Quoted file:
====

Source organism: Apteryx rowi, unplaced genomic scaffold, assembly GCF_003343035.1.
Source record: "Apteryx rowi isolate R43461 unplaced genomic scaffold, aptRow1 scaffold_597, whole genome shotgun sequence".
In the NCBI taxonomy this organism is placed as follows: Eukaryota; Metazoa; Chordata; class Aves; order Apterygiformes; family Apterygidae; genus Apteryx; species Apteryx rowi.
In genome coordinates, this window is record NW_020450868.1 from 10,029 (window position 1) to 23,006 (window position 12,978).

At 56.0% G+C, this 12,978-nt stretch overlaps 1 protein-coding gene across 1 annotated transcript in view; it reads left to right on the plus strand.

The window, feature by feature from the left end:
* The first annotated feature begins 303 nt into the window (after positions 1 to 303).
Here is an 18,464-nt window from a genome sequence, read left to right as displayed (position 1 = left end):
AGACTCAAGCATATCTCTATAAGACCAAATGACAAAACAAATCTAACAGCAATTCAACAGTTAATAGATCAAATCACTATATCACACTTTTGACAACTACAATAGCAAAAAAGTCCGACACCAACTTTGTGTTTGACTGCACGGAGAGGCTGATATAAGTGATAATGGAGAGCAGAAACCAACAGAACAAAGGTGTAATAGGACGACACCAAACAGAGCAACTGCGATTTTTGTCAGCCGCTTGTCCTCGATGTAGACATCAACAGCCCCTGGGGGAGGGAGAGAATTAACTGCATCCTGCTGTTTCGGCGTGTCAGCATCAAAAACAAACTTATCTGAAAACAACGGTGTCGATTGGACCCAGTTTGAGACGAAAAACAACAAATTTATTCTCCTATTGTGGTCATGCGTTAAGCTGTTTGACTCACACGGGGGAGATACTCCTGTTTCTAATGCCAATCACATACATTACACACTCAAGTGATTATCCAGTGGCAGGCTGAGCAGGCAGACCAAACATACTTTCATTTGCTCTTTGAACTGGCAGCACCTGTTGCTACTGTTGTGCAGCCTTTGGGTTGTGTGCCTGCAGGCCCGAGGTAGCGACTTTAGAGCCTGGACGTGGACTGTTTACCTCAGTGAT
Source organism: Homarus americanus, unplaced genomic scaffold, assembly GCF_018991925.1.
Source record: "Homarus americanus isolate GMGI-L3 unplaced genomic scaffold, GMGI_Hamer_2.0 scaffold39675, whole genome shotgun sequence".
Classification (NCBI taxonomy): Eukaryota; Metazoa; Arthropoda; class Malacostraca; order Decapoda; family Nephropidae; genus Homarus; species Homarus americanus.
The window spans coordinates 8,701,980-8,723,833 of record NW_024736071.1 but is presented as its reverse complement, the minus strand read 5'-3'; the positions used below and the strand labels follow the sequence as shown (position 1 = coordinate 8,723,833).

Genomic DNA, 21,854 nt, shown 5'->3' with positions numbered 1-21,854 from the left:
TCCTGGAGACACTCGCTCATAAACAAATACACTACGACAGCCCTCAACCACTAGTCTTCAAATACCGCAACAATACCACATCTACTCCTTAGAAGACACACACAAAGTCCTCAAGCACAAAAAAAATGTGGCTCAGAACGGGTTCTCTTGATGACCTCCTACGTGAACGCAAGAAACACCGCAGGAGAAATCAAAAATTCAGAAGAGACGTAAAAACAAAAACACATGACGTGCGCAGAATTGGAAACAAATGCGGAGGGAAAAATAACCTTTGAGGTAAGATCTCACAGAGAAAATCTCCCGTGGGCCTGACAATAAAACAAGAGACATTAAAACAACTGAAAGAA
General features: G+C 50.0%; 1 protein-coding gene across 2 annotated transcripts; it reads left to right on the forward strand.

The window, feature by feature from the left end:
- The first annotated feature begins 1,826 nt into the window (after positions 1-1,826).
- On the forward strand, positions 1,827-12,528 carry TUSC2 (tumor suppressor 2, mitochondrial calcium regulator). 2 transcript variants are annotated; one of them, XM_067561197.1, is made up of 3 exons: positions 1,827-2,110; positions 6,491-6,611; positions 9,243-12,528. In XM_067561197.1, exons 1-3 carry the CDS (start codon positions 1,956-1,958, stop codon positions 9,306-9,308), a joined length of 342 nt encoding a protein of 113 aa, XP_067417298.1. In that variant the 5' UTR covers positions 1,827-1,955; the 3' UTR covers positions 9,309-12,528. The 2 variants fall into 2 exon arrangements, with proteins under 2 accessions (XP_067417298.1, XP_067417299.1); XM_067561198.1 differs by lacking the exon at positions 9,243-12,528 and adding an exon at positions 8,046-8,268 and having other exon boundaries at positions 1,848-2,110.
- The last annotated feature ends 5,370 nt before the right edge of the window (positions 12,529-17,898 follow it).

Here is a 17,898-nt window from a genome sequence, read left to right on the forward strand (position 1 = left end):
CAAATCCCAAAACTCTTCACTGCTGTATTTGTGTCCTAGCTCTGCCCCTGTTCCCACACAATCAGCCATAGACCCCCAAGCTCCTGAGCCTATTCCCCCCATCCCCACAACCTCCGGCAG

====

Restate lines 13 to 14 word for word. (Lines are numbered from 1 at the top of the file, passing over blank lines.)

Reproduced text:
The window spans coordinates 8,701,980-8,723,833 of record NW_024736071.1 but is presented as its reverse complement, the minus strand read 5'-3'; the positions used below and the strand labels follow the sequence as shown (position 1 = coordinate 8,723,833).

Genomic DNA, 21,854 nt, shown 5'->3' with positions numbered 1-21,854 from the left: